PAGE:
There are some people who do not believe that the Linux desktop will ever be a major force in the global IT market.
Mark Shuttleworth isn’t one of them.
Speaking at the LinuxCon conference late Wednesday, the Canonical founder pitched his approach for expanding Linux to provide a better user experience and broadening its appeal. The approach involves having a degree of cadence and coordination between projects and distributions, as well as improving quality and design.
Having strong leadership at the top doesn’t hurt either.
“We definitely shouldn’t give up the desktop,” Shuttleworth said. “This is one of the most exciting years for the desktop in living memory.”
Shuttleworth added that the Intel-led Moblin effort and Google’s mobile Linux initiatives with Android and ChromeOS have generated considerable interest in Linux.
Canonical-backed Ubuntu, for its part, has a Moblin-based netbook remix.
While the interest is there, Shuttleworth noted that some key areas need to be improved about the way Linux is developed and presented to users.
From a user-experience perspective, for instance, he said that Linux’s design has been lacking. To that end, Shuttleworth noted that Ubuntu has its own user-experience team that conducts testing with regular people to see how they use software.
But Shuttleworth would like to see the user-experience effort extend beyond Ubuntu.
During his keynote, he extended an invitation to any open source application to submit their software for testing by user-experience experts. The sessions would be recorded for posterity, and the developer would not be able to interact with the user.
“If the developer is in the room, they have to say nothing. It’s the shut the f— up protocol,” Shuttleworth said. “You sit and watch someone struggle with the software that you’ve so lovingly produced.”
Shuttleworth noted that there traditionally has been some tension in software development between user interface (UI) people and developers, which is a big problem.
“If we can’t figure out how to bring these two communities together in a powerful way, I don’t think we’ll achieve the dream,” Shuttleworth said. “If we can’t make design cool in free software we won’t take first prize.”
Cadence and quality
Another issue facing Linux distributions is the absence of any large-scale coordination between many of the underlying open source applications when it comes to releases. In Shuttleworth’s view, distributions do not actually compete with each other based on which version of an application they are shipping.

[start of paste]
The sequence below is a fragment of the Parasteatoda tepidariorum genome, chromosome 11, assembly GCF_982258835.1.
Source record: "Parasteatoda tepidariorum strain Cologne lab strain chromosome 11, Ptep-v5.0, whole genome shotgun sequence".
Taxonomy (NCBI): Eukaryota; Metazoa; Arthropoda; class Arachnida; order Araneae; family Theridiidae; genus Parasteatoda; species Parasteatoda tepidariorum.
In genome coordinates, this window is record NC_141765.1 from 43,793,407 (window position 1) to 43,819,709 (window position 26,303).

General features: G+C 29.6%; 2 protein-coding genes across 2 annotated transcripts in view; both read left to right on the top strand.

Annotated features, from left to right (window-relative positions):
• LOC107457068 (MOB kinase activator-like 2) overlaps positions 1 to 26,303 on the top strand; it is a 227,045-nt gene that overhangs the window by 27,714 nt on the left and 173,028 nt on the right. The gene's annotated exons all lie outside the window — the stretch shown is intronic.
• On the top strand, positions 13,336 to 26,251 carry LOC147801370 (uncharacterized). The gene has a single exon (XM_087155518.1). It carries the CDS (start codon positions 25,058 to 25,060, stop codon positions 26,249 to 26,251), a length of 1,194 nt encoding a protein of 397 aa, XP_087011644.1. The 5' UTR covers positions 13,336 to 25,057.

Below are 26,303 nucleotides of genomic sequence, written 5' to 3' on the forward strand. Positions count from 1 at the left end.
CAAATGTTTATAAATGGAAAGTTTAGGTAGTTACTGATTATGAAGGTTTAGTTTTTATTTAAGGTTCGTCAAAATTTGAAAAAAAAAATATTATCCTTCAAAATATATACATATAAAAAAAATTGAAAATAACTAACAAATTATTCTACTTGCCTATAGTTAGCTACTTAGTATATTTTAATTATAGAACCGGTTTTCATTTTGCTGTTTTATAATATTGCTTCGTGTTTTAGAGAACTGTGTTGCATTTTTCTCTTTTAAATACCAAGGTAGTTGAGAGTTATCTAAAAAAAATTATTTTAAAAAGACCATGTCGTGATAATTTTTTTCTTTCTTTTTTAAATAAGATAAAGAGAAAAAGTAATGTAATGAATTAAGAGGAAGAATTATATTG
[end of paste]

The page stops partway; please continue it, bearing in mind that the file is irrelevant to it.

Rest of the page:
“Every time we create friction and differences between distros on that basis, we’re just making life harder for users and making it harder for upstreams,” he said.
The problem for upstream projects has to do with maintenance for multiple versions. If different distributions are using different versions of a particular project, it compounds the number of versions that an upstream project could need to fix and maintain. Shuttleworth’s suggestion is to build some kind of consensus among projects around major versions that come out at regular, predictable intervals.
“This doesn’t lead to a world where there is no innovation and there is no differentiation,” he said. “It just leads to a world where at a developer level you can actually have more effective collaboration.”
Ubuntu’s collaboration with the Debian Linux distribution is also something that Shuttleworth is keen on continuing to improve. Ubuntu is based in part on code derived from Debian. Shuttleworth noted that most of the core developers in Ubuntu started out as Debian developers.
While Ubuntu’s relationship with Debian has not always been perfect, Shuttleworth said that it’s better to focus on what can be done to move Linux forward. In his view, the tone of the conversations is up to the leadership of each project.
“Ubuntu is a delightful dictatorship. I can say that because I’m the dictator and I quite like it,” Shuttleworth said. “We try to give air time to make things better.”
Article courtesy of InternetNews.com.